At this point Jorge grabs the back of the creep’s collar and leads him away and out the front door. Jorge was back a few moments later.

“I am so sorry that happened. Ashlyn, please don’t think things like that happen all the time. We run a—I mean, this is a good—he won’t be back.” He was flustered, and his face turned red. “I’m needed in the kitchen.” And he quickly walked away.

Melody turned to me. “I’ve never seen Jorge upset like that.” She gives me a knowing smile. “I think he has a crush on you.”

Great. Just what I need.


Saturday, June 23, 2007

Ashlyn--There's something about the outfit

I waited a few days before I told Matt—the boyfriend—about my new job at Headlights. Our “relationship” isn’t far enough along that I would consider not working there if he had a problem with it, but it is far enough along that I cared what he thought of me. I was scheduled to begin my training as a Headlight’s girl a week ago last Thursday (I know, I'm always running behind in this blog), so I called Matt up the day before and made sure he was going to be home that night.

One of the many, many rules about being a Headlights girl is that we are not supposed to be seen wearing the outfit outside of the restaurant. Some girls change at the restaurant, and some girls wear sweats over the outfit to get to work. I chose the later, and wore my outfit under my green sweats to get to Matt’s place. I decided showing him was far better than telling him. I admit it, it’s a little manipulative—I’m hoping that after he sees me in the outfit he won’t care why I’m wearing it.

I get at his place a little after 8pm and I catch him asleep on the couch. ‘Law and order’ was playing on the tv, so I grab a remote, turn down the sound, and lean down and kiss him.

“Hey sleeping beauty, wake up. I need to talk to you.” I whisper to him.

He groans and stretches out his arms—then wraps them around me, pulling me to him.

Eyes closed, he gives me one of his grins. “I was having this amazing dream, and you were in it.”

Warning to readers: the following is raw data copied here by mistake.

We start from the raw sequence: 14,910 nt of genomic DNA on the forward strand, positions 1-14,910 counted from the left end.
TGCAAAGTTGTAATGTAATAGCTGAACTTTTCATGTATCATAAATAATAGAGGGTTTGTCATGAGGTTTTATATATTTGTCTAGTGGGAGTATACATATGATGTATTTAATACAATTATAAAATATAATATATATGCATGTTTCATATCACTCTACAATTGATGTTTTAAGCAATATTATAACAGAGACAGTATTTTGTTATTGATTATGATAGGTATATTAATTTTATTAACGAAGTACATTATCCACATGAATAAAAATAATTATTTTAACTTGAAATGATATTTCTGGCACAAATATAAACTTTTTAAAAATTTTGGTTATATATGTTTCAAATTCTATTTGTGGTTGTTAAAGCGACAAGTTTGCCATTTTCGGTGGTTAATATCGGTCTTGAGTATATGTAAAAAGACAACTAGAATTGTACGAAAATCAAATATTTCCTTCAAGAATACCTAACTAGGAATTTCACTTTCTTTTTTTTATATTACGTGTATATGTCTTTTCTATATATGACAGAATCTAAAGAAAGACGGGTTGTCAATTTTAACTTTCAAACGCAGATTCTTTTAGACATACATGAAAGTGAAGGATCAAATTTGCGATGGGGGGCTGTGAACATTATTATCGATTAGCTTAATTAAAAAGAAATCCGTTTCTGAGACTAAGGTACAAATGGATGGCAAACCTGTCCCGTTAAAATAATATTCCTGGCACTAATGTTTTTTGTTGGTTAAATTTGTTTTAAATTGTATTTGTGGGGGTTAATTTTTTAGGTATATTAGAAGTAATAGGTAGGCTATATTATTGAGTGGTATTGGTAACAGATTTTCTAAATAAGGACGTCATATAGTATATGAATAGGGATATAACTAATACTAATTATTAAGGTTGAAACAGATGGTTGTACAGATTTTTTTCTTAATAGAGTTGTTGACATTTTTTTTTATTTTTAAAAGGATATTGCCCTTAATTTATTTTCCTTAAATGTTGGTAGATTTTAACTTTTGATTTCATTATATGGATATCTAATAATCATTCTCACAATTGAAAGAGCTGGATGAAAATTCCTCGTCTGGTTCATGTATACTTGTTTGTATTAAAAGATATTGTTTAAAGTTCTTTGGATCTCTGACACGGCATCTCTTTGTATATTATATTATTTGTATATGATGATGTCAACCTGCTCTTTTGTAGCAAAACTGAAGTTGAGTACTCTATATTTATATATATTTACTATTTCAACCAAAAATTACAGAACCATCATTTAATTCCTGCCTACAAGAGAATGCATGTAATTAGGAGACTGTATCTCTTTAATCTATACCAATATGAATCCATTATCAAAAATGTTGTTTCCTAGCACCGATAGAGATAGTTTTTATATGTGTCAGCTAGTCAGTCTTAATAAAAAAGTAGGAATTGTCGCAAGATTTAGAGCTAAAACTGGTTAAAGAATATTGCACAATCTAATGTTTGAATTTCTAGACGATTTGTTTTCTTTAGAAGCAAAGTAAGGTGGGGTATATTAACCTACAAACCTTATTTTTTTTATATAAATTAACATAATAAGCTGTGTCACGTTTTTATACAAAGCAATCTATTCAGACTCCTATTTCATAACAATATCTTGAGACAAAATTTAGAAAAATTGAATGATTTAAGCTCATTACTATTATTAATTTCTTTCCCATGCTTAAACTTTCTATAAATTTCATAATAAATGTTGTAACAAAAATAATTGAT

“Oh? What was I doing?”

His grin expands into a full blown smile. “Giving me my birthday present.”

I give him a smirk back. “Keep on dreaming.”

This will take a little explanation. Matt and I have been dating long enough that we’ve actually had a few fights—nothing major, just a few bumps on the road. A few of the things we’ve had disagreements over:

1. Matt is a bit of a slob—worse, when I point out he’s a slob by mentioning all the beer bottles littering the living room; he gets defensive and says I am too uptight. I about killed him the first time he did that.

2. Matt is constantly late to everything. If we make plans to do something, he always shows up twenty minutes late.

3. This is the one that gets us back to Matt’s “giving me my birthday present’ statement. The third thing we fight about is oral sex. ‘Fight’ might be too strong word—we’ve had a few slightly heated discussions. Matt has been very upfront with me; he wants oral sex to be a part of our sexual repertoire, and I…I have a difficult time thinking about having a man’s dick in my mouth. “I thought you were the sexually adventurous type.” He says to me. He of course, has no idea that in the big picture I was already being extremely adventurous by having sex with him in the first place. A year ago I would never have dreamt that I was regularly having sex with a man—and enjoying it.

When I was first contemplating having sex for the first time as a woman, I actually had the thought ‘Well, on the upside, you can have sex and have absolutely no performance anxiety.’ No pressure about being premature, no worries about whether or not my partner is enjoying himself—just lay back and enjoy it, right? Wrong.